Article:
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His warlike Amazon her host invades,
The Baron now his Diamonds pours apace! 75
85 In heaps on heaps; one fate o'erwhelms them all.
loss she was speedily to undergo, and gives occasion to the Poet to introduce a moral reflection from Virgil, which adds to the pleasantry of the story. In one of the passages where Pope has copied Vida, he has lost the propriety of the original, which arises from the different colours of the men, at Chess.
Thus, when dispers'd, a routed army runs, &c.
Composuit, duplici digestis ordine turmis,
The Knave of Diamonds tries his wily arts, And wins (oh shameful chance!)the Queen of Hearts. At this, the blood the Virgin's cheek forsook, A livid paleness spreads o'er all her look; 90 She sees, and trembles at th' approaching ill, Just in the jaws of ruin, and Codille. And now (as oft in some distemper'd State) On one nice Trick depends the gen'ral fate: An Ace of Hearts steps forth: The King unseen 95 Lurk’d in her hand, and mourn'd his captive Queen: He springs to vengeance with an eager pace, And falls like thunder on the prostrate Ace. The nymph exulting fills with shouts the sky; The walls, the woods, and long canals reply. 100
Oh thoughtless mortals ! ever blind to fate, Too soon dejected, and too soon elate.
NOTES. Ver. 95. An Ace of Hearts steps forth:] Nothing can exceed Pope's powers of description, as displayed in this game of Cards. His mock-heroic paintings of the Kings, their ensigns, and characters, are inimitable. Warton in his Essay, speaking of Windsor Forest, says, descriptive Poetry was by no means the shining talent of Pope. Of rural objects Pope was not an able describer, as he could not be an accurate obserder ; but in description of scenes taken from artificial Life, his powers are very manifest. This distinction should be always attended to, in estimating Pope's poetical character.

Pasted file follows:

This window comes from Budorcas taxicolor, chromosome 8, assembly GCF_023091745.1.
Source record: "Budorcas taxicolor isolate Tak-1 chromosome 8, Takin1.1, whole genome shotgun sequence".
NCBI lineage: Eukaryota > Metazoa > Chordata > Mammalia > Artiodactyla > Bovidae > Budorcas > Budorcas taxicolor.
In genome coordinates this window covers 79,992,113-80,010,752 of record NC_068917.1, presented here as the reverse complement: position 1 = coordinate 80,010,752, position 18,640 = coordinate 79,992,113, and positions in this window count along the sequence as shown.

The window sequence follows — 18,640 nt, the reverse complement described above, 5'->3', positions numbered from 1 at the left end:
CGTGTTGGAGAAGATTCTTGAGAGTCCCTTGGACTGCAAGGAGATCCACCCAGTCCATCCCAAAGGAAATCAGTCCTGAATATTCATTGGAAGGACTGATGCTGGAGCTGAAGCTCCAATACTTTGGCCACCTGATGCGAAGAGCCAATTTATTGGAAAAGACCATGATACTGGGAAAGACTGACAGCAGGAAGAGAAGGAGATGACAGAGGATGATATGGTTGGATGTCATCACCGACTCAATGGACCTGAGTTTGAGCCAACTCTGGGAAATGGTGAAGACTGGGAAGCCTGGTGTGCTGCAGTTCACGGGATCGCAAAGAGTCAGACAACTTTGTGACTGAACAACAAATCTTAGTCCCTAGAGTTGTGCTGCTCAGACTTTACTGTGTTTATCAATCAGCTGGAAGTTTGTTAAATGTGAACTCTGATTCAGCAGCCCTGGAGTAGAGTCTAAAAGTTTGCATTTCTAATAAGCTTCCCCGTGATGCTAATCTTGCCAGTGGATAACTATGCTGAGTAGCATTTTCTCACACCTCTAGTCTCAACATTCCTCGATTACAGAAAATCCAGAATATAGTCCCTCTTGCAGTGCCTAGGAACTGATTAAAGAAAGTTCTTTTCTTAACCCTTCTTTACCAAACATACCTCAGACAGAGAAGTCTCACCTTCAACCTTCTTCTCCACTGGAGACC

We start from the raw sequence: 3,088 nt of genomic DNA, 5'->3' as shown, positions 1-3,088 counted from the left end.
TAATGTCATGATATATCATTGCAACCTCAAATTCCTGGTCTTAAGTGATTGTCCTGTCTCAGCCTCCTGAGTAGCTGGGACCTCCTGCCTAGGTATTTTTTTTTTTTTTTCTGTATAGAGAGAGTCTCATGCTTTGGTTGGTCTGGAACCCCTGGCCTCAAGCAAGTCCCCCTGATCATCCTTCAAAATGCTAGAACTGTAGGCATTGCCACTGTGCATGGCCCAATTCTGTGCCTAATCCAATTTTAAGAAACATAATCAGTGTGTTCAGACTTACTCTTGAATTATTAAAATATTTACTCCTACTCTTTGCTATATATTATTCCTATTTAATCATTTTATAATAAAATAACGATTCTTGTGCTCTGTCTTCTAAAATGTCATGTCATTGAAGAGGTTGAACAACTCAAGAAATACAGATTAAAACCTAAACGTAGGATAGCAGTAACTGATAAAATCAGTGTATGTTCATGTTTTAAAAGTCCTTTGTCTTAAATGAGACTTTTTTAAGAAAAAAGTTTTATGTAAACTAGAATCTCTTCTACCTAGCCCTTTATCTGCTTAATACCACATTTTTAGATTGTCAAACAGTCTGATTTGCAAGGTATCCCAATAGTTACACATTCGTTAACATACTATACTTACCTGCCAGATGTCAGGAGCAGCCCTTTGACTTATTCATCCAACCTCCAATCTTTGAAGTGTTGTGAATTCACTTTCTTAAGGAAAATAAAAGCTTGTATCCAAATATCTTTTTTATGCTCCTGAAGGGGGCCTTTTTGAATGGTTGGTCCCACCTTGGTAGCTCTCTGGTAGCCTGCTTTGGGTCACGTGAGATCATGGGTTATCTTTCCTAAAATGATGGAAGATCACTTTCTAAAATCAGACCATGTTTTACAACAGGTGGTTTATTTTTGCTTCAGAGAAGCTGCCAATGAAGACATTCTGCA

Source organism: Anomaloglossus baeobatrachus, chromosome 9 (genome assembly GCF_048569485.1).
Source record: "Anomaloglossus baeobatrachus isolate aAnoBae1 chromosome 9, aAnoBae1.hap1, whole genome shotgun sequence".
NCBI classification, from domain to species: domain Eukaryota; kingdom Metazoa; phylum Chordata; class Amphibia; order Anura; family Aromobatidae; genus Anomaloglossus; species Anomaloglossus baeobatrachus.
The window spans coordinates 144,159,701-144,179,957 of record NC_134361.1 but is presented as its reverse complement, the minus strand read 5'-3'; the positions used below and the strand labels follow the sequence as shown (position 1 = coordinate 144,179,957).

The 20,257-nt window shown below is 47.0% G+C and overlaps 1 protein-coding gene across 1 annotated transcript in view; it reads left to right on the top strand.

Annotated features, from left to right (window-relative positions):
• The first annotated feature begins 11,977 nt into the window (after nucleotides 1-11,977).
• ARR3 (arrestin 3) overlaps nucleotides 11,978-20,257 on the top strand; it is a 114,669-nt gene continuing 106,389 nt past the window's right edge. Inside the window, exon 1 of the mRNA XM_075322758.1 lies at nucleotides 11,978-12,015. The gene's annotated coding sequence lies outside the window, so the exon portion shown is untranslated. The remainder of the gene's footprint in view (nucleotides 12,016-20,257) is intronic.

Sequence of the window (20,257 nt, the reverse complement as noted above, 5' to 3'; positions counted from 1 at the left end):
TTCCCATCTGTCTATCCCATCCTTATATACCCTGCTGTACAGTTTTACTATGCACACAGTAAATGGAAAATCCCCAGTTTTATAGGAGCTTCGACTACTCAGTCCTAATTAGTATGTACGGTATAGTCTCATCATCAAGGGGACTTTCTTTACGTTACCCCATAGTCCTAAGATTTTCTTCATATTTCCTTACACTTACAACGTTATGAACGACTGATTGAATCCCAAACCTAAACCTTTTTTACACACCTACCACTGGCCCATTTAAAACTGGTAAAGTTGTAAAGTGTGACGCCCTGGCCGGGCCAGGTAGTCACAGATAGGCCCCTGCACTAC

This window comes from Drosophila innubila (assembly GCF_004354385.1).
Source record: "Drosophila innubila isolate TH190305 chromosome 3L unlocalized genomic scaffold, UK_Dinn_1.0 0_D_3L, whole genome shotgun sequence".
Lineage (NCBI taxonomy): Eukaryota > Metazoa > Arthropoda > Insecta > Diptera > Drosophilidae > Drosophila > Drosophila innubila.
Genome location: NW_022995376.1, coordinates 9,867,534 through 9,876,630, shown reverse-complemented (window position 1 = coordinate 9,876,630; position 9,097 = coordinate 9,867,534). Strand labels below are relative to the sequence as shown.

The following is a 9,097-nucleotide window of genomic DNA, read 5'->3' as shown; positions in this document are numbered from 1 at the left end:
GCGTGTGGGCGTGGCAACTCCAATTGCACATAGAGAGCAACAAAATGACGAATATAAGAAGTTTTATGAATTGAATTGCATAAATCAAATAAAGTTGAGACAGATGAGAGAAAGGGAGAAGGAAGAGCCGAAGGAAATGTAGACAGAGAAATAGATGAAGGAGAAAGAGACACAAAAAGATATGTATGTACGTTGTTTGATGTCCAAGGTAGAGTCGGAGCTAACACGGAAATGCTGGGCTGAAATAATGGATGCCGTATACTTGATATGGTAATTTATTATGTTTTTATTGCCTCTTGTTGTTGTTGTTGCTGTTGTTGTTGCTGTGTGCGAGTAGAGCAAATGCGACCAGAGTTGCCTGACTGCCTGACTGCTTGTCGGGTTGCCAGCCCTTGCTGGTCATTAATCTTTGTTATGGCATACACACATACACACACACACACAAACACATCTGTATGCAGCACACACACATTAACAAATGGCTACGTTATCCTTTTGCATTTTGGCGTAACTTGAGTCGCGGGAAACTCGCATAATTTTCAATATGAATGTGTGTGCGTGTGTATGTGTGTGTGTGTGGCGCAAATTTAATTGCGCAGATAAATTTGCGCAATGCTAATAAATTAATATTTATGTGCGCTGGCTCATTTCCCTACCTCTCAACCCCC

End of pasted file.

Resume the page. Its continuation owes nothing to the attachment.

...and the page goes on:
Bowles. It is of no importance whether the materials are derived from real or artificial life, from objects of nature or of art; from the external, or the intellectual world. It is the use that the writer makes of them which determines his claim to the title of a poet.
Et servare modum, rebus sublata secundis !
Sudden these honours shall be snatch'd away,
For lo! the board with cups and spoons is crown'd,
Ver. 105. For lo! the board] It is doubtless as hard to make a coffee-pot shine in poetry, as a plough; yet our author has succeeded in giving elegance to a familiar object, as well as Virgil.
Warton. Ver. 122, and think of Scylla's fate!] Vide Ovid's Metam. viii.
Ver. 105. For lo! the bourd, &c.] From hence, the first Edition continues to ver. 134.
Turno tempus erit magno cum optaverit emptum
Chang'd to a bird, and sent to flit in air,
But when to Mischief mortals bend their will,
spear, and arm him for the fight. 130
The Peer now spreads the glittring Forfex wide,
As o'er the fragrant stream she bends her head.
First he expands the glitt'ring Forfex wide
Ev’n then, before the fatal engine clos’d,
Ver. 152. But airy substance] See Milton, lib. vi. of Satan cut asunder by the Angel Michael.
P. This line is an admirable parody on that passage of Milton, which, perhaps oddly enough, describes Satan wounded :
“ The griding sword, with discontinuous wound,
Pass'd thro' him; but th’ etherial substance clos’d,
Not long divisible.” The parodies are some of the most exquisite parts of this poem. That which follows from the “ Dum juga montis aper,” of Virgil, contains some of the most artful strokes of satire, and the most poignant ridicule imaginable.
The introduction of frequent parodies on serious and solemn passages of Homer and Virgil, gives much life and spirit to heroicomic poetry
“ Tu dors, Prelat? tu dors?” in Boileau, is the “ Euders Alee vie" of Homer, and is full of humour. The wife of the barber talks in the language of Dido, in her expostulations to her Æneas, at the beginning of the second Canto of the Lutrin. Pope's parodies of Sarpedon in Homer, and of the description of Achilles's sceptre, together with the scales of Jupiter, from Homer, Virgil, and Milton, are judiciously introduced in their several places, are perhaps superior to those Boileau or Garth have used, and are worked up with peculiar pleasantry. The mind of the reader is engaged by novelty, when it so unexpectedly finds a thought or object it had been accustomed to survey in another form, suddenly arrayed in a ridiculous garb. A mixture also of comic and ridiculous images, with such as are serious and important, adds no small beauty to this species of poetry, when real and imaginary distresses are coupled together.
The meeting points the sacred hair dissever,
From the fair head, for ever, and for ever. All that is between was added afterwards.